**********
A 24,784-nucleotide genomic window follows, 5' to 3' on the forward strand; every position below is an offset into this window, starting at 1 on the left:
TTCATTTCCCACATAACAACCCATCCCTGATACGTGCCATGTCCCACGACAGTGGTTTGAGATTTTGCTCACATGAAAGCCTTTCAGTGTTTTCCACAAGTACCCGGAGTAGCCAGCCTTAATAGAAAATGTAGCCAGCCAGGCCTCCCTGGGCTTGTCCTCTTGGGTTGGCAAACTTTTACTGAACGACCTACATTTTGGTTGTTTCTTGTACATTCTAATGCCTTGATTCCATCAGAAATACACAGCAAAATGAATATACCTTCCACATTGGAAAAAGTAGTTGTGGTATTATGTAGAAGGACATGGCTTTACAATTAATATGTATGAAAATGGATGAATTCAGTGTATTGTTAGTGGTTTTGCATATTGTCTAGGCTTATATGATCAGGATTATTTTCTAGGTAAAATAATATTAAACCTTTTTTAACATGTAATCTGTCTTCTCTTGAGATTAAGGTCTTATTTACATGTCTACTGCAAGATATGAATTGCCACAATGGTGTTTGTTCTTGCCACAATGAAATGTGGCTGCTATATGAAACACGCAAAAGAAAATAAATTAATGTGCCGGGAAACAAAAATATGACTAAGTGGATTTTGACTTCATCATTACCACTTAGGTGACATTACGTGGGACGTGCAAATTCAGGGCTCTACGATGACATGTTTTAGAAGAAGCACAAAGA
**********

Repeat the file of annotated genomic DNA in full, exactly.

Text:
A 24,784-nucleotide genomic window follows, 5' to 3' on the forward strand; every position below is an offset into this window, starting at 1 on the left:
TTCATTTCCCACATAACAACCCATCCCTGATACGTGCCATGTCCCACGACAGTGGTTTGAGATTTTGCTCACATGAAAGCCTTTCAGTGTTTTCCACAAGTACCCGGAGTAGCCAGCCTTAATAGAAAATGTAGCCAGCCAGGCCTCCCTGGGCTTGTCCTCTTGGGTTGGCAAACTTTTACTGAACGACCTACATTTTGGTTGTTTCTTGTACATTCTAATGCCTTGATTCCATCAGAAATACACAGCAAAATGAATATACCTTCCACATTGGAAAAAGTAGTTGTGGTATTATGTAGAAGGACATGGCTTTACAATTAATATGTATGAAAATGGATGAATTCAGTGTATTGTTAGTGGTTTTGCATATTGTCTAGGCTTATATGATCAGGATTATTTTCTAGGTAAAATAATATTAAACCTTTTTTAACATGTAATCTGTCTTCTCTTGAGATTAAGGTCTTATTTACATGTCTACTGCAAGATATGAATTGCCACAATGGTGTTTGTTCTTGCCACAATGAAATGTGGCTGCTATATGAAACACGCAAAAGAAAATAAATTAATGTGCCGGGAAACAAAAATATGACTAAGTGGATTTTGACTTCATCATTACCACTTAGGTGACATTACGTGGGACGTGCAAATTCAGGGCTCTACGATGACATGTTTTAGAAGAAGCACAAAGA